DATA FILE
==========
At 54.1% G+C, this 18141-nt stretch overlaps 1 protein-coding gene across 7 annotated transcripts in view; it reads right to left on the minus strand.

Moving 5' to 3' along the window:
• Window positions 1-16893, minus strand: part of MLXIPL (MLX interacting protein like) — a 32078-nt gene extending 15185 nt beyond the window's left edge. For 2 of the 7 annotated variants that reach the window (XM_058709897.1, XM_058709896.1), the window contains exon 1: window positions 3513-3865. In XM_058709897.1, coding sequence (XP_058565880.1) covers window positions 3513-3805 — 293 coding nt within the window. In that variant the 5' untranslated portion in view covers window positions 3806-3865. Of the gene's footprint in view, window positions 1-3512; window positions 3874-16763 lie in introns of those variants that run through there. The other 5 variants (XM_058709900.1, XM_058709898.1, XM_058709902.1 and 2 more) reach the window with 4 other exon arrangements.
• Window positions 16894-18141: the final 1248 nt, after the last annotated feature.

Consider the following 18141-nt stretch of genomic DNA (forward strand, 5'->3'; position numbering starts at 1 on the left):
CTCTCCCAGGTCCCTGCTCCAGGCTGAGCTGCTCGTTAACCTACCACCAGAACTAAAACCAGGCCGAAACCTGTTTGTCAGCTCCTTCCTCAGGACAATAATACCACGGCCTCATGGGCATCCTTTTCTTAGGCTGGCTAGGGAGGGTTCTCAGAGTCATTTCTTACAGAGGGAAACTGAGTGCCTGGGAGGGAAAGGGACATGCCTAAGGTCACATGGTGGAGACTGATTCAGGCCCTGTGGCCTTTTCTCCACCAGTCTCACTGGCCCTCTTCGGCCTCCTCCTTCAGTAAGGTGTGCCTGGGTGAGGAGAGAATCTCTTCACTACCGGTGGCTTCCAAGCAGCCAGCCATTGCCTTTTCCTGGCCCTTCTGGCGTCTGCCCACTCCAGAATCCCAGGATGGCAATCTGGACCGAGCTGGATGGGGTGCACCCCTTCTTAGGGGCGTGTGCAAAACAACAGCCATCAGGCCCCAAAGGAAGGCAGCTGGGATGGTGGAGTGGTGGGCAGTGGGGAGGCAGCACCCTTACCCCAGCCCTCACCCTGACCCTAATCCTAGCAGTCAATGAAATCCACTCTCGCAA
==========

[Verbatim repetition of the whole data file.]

At 54.1% G+C, this 18141-nt stretch overlaps 1 protein-coding gene across 7 annotated transcripts in view; it reads right to left on the minus strand.

Moving 5' to 3' along the window:
• Window positions 1-16893, minus strand: part of MLXIPL (MLX interacting protein like) — a 32078-nt gene extending 15185 nt beyond the window's left edge. For 2 of the 7 annotated variants that reach the window (XM_058709897.1, XM_058709896.1), the window contains exon 1: window positions 3513-3865. In XM_058709897.1, coding sequence (XP_058565880.1) covers window positions 3513-3805 — 293 coding nt within the window. In that variant the 5' untranslated portion in view covers window positions 3806-3865. Of the gene's footprint in view, window positions 1-3512; window positions 3874-16763 lie in introns of those variants that run through there. The other 5 variants (XM_058709900.1, XM_058709898.1, XM_058709902.1 and 2 more) reach the window with 4 other exon arrangements.
• Window positions 16894-18141: the final 1248 nt, after the last annotated feature.

Consider the following 18141-nt stretch of genomic DNA (forward strand, 5'->3'; position numbering starts at 1 on the left):
CTCTCCCAGGTCCCTGCTCCAGGCTGAGCTGCTCGTTAACCTACCACCAGAACTAAAACCAGGCCGAAACCTGTTTGTCAGCTCCTTCCTCAGGACAATAATACCACGGCCTCATGGGCATCCTTTTCTTAGGCTGGCTAGGGAGGGTTCTCAGAGTCATTTCTTACAGAGGGAAACTGAGTGCCTGGGAGGGAAAGGGACATGCCTAAGGTCACATGGTGGAGACTGATTCAGGCCCTGTGGCCTTTTCTCCACCAGTCTCACTGGCCCTCTTCGGCCTCCTCCTTCAGTAAGGTGTGCCTGGGTGAGGAGAGAATCTCTTCACTACCGGTGGCTTCCAAGCAGCCAGCCATTGCCTTTTCCTGGCCCTTCTGGCGTCTGCCCACTCCAGAATCCCAGGATGGCAATCTGGACCGAGCTGGATGGGGTGCACCCCTTCTTAGGGGCGTGTGCAAAACAACAGCCATCAGGCCCCAAAGGAAGGCAGCTGGGATGGTGGAGTGGTGGGCAGTGGGGAGGCAGCACCCTTACCCCAGCCCTCACCCTGACCCTAATCCTAGCAGTCAATGAAATCCACTCTCGCAA